By 2008 the surge was ending which led many speculative buyers to walk away from their deposits and purchase contracts. As Kirsten put it, the market “volatility” that people talk about was, in reality the bubble of the latter half of the last decade.

And she pointed to other misconceptions. What about the cost of converting a customized aircraft? Forget the old chestnut of some owners installing on-board showers. In principle all that generally needs doing is rebuffing the outer skin and, maybe, changing the interior carpeting. To change the whole interior and exterior paintwork should set you back anything from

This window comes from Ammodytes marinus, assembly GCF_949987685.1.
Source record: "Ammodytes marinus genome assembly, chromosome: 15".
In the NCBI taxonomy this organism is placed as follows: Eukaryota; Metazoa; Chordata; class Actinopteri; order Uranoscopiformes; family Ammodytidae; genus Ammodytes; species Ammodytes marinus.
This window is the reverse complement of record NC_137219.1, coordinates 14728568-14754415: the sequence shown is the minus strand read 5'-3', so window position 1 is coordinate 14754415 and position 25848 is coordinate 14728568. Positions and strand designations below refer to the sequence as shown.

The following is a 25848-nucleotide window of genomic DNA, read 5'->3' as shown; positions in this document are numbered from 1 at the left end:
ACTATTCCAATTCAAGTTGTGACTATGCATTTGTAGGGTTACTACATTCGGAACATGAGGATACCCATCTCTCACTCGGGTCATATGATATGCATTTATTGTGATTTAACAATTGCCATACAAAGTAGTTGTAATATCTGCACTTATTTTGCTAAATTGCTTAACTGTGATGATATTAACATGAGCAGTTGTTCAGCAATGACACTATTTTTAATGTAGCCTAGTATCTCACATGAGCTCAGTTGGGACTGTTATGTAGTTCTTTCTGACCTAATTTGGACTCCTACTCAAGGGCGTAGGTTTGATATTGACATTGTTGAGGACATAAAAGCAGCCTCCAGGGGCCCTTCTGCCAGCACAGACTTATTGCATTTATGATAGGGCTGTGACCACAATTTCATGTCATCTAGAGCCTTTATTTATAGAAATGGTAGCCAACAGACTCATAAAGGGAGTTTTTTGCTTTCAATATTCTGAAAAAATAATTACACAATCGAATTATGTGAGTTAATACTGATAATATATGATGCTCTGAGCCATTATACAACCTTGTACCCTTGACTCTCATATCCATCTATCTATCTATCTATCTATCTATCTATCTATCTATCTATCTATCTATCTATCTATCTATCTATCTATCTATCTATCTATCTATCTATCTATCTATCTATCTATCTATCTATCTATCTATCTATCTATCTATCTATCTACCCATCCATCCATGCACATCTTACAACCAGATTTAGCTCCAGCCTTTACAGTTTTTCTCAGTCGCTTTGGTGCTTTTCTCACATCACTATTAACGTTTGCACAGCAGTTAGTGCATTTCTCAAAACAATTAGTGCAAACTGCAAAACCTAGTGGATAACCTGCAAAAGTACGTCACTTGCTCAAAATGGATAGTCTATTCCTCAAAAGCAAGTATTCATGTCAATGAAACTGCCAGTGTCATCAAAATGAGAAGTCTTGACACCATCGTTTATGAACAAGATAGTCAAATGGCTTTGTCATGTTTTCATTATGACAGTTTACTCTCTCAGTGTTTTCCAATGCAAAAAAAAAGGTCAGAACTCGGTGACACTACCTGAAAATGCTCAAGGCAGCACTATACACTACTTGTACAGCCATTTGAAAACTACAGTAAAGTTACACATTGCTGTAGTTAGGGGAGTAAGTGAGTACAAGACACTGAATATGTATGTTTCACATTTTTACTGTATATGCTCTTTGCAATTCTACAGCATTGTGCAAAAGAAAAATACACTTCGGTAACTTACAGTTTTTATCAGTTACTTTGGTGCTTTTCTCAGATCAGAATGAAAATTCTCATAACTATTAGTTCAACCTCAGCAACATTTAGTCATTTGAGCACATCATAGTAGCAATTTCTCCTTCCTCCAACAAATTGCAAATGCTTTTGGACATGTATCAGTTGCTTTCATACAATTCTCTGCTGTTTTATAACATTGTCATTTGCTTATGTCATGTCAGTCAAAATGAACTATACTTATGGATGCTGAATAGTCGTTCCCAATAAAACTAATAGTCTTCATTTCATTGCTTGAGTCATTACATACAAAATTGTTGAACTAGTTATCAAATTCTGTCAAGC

$200,000 to $500,000.

Then Bartok delved into the misconceptions of would-be investors over the cost of interval checks – anything fro $20,000 to $200,000 or maybe even $300,000 depending on the aircraft’s size or type.

Turning to the criticisms leveled at business jets as an investment – there is some validity to the contentions that there is no business model as there is in the commercial leasing sector. Many investors may not understand the asset, how to re-sell it and how to utilise it. But annual degradation is generally only in the region of 4%-6%, which is less than for the commercial sector where aircraft fly many more hours each year. Commercial jets can put in twice or three times as many flying hours as a standard corporate jet, with the result that corporate jets last longer and have better residual values than their commercial cousins.